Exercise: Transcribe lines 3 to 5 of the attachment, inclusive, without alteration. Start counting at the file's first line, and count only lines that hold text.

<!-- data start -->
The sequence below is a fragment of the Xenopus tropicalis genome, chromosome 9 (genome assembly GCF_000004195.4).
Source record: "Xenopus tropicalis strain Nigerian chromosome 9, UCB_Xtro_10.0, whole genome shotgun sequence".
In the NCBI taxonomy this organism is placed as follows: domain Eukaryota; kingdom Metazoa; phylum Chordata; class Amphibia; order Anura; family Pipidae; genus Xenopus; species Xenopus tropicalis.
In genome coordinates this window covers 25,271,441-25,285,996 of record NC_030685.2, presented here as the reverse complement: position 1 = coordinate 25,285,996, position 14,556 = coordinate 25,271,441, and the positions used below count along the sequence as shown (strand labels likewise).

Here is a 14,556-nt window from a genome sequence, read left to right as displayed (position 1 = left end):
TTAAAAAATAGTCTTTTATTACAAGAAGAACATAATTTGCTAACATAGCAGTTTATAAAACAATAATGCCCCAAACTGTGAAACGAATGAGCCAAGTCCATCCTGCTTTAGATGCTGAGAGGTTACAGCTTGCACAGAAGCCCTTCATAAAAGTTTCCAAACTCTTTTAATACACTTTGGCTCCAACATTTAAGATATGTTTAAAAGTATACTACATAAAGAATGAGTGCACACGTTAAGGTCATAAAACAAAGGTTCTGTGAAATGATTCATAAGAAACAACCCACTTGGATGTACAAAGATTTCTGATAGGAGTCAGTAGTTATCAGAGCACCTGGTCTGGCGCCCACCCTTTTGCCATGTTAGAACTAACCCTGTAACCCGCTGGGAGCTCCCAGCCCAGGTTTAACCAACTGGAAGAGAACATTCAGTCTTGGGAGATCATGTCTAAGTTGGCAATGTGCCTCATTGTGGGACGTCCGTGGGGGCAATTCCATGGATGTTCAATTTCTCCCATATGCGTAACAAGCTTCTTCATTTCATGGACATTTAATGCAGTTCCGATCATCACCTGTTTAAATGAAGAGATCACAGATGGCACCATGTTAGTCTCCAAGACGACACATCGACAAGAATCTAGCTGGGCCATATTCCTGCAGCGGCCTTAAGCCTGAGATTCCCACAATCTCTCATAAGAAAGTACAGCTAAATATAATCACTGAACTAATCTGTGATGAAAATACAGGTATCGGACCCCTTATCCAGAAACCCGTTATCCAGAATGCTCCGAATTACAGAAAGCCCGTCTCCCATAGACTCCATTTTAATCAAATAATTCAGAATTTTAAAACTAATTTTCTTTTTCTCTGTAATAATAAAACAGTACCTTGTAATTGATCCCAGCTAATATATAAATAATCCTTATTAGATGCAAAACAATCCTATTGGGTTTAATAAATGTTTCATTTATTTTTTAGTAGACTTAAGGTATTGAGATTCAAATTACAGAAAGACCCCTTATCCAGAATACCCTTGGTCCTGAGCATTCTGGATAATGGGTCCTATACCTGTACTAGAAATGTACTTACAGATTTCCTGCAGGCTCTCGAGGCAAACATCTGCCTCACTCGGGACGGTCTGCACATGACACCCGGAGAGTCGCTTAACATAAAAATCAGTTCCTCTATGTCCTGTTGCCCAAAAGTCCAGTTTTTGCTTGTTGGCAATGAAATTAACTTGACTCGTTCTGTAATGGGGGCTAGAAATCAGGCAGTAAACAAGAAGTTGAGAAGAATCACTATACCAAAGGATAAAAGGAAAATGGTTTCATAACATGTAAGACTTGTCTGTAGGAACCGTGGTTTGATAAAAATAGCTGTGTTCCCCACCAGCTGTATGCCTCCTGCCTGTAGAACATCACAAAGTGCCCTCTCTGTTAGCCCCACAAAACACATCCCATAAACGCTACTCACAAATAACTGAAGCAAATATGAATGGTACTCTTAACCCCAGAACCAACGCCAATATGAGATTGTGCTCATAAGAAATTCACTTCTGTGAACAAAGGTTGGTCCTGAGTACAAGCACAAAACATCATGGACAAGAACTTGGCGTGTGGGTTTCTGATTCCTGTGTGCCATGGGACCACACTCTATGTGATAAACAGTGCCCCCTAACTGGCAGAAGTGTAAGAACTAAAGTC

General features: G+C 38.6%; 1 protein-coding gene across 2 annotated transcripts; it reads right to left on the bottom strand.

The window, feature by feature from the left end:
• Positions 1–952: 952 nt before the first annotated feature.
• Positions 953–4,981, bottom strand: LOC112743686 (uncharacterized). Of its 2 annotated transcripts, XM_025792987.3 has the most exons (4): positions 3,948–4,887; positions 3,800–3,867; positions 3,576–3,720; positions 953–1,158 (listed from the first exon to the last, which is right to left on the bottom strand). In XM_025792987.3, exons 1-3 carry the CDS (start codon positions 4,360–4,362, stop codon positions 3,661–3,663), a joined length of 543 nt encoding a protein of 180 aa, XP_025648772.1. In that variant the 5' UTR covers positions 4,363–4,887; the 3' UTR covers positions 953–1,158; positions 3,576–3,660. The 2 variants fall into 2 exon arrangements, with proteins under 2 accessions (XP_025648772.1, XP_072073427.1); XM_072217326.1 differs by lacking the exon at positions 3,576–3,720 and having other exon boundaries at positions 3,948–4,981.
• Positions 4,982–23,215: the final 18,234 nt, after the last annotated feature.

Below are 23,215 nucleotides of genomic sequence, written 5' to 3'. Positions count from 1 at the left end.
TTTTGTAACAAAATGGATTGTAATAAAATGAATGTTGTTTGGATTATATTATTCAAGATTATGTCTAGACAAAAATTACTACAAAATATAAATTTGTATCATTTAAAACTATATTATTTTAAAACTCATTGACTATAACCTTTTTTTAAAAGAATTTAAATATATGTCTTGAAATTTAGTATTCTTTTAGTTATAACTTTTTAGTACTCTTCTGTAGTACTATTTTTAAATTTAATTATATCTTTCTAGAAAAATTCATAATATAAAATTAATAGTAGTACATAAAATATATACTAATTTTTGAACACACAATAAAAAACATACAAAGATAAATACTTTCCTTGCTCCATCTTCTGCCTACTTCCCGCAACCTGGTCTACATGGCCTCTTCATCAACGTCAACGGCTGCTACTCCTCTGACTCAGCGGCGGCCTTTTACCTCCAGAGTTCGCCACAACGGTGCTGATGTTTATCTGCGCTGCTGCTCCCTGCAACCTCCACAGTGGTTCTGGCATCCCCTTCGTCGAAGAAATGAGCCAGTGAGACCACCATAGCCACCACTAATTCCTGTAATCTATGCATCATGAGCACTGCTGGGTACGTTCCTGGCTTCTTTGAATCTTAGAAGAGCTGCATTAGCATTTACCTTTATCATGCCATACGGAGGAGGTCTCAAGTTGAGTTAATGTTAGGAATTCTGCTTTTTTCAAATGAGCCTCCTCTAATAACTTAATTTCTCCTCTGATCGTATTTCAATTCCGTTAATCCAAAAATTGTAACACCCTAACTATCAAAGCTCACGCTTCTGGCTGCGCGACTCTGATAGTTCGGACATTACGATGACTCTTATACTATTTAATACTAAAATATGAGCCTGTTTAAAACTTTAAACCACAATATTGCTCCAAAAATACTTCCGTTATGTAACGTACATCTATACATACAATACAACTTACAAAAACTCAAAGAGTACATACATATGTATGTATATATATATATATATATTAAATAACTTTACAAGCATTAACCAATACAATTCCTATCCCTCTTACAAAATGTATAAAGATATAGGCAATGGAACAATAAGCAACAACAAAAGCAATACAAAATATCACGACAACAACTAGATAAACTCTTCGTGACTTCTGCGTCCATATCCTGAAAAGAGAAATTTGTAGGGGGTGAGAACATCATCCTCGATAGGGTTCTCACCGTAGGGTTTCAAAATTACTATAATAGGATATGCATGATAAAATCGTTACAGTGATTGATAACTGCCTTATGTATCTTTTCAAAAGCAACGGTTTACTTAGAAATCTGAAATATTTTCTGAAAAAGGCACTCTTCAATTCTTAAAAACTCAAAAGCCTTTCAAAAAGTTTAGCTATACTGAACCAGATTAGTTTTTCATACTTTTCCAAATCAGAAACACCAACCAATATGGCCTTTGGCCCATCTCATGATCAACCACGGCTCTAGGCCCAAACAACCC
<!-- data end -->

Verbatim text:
In the NCBI taxonomy this organism is placed as follows: domain Eukaryota; kingdom Metazoa; phylum Chordata; class Amphibia; order Anura; family Pipidae; genus Xenopus; species Xenopus tropicalis.
In genome coordinates this window covers 25,271,441-25,285,996 of record NC_030685.2, presented here as the reverse complement: position 1 = coordinate 25,285,996, position 14,556 = coordinate 25,271,441, and the positions used below count along the sequence as shown (strand labels likewise).

Here is a 14,556-nt window from a genome sequence, read left to right as displayed (position 1 = left end):